Some populations are more at risk for
- The Elderly living alone, Widows, Widowers
- The lonely. Not in a relationship, and don't want to have to be, just for touch
- Those living away from friends and family due to work, school, or other life circumstances
- Those whose Significant Others who do not like to be physically affectionate
- People living with HIV. Ignorance can cause friends and family to abandon.
- Separated, but not yet divorced
- Survivors of abuse who wish to conquer their fears about touch in a safe container, with someone they can trust
- Sufferers of PTSD from other traumas
What does touch do?
*Improves mood, lessens anxiety and depression (measurably increased levels of dopamine, oxytocin, endorphins, and seratonin--the same brain chemicals stimulated by anti-depressants)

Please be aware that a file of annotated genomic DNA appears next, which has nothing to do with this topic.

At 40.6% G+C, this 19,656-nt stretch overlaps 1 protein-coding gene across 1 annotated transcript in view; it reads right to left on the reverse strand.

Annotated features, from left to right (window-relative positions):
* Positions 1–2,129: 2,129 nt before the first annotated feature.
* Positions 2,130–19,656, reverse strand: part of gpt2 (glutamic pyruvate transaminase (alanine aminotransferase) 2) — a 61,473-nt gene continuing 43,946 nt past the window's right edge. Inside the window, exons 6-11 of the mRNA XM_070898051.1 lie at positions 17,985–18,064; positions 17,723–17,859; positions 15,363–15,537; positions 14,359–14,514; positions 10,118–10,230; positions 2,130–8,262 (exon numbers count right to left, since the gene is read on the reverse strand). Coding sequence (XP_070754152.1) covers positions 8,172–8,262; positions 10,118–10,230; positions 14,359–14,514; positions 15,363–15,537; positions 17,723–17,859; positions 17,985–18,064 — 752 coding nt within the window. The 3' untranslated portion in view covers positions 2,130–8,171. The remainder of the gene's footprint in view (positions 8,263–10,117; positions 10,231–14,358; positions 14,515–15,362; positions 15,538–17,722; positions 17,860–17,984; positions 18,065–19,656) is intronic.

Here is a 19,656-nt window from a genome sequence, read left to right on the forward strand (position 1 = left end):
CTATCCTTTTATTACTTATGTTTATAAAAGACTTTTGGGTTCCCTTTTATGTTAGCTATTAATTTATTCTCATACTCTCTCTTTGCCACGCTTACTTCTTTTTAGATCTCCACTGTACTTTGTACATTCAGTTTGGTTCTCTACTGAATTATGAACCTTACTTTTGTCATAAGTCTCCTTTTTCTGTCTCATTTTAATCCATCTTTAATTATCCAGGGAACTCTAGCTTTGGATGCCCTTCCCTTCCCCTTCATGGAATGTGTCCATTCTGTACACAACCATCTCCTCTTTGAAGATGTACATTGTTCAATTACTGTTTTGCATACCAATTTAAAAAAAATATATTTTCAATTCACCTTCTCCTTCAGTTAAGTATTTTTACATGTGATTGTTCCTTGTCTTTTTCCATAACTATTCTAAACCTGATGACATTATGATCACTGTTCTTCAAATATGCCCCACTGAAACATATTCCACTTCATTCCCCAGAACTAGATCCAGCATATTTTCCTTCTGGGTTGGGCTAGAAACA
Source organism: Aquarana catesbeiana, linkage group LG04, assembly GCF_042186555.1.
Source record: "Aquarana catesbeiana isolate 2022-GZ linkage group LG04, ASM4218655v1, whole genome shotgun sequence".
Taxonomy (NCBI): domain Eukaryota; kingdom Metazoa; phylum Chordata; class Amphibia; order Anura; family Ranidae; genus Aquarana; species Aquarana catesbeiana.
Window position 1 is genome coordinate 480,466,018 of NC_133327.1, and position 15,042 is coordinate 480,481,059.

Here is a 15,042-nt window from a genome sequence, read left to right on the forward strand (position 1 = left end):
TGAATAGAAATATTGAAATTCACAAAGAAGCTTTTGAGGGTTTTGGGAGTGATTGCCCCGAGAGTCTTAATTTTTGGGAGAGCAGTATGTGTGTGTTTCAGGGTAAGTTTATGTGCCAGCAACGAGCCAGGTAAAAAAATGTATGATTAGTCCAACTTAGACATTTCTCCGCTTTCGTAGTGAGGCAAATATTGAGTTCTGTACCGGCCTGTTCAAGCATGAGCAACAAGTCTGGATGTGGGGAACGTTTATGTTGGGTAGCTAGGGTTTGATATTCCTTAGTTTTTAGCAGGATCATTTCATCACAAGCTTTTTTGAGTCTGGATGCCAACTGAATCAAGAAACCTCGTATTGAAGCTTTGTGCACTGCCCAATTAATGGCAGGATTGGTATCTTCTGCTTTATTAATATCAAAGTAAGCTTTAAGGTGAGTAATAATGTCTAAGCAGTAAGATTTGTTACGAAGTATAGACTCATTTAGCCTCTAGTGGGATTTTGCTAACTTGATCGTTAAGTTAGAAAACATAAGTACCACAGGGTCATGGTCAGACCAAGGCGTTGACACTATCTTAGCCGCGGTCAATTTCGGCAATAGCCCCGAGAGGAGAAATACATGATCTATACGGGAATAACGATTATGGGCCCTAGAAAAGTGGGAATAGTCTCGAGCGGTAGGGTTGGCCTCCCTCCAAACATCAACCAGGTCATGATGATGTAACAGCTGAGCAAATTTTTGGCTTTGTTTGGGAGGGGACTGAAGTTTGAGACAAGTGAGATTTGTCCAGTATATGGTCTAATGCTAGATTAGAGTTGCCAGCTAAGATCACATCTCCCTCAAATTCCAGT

*Lowers blood pressure
*Aids in deeper, more relaxed breathing
*Lowers heart rates
*Improves immunity and produces faster recoveries
*Improves ability to cope with chronic and acute pain
*Facilitates better social, emotional, and physical development in
children and babies
*Adds an additional layer of context to verbal communication, increases understanding
*increases co-operation, participation, and self esteem in students
*increases co-operative spirit, compassion, and empathy in adults
By contrast, individuals who are touch-deprived often have increased difficulty in many of these same areas.
With such clear benefits, why aren't we touching more?
Now open! Text 540.661.8698 for an intake meeting appointment!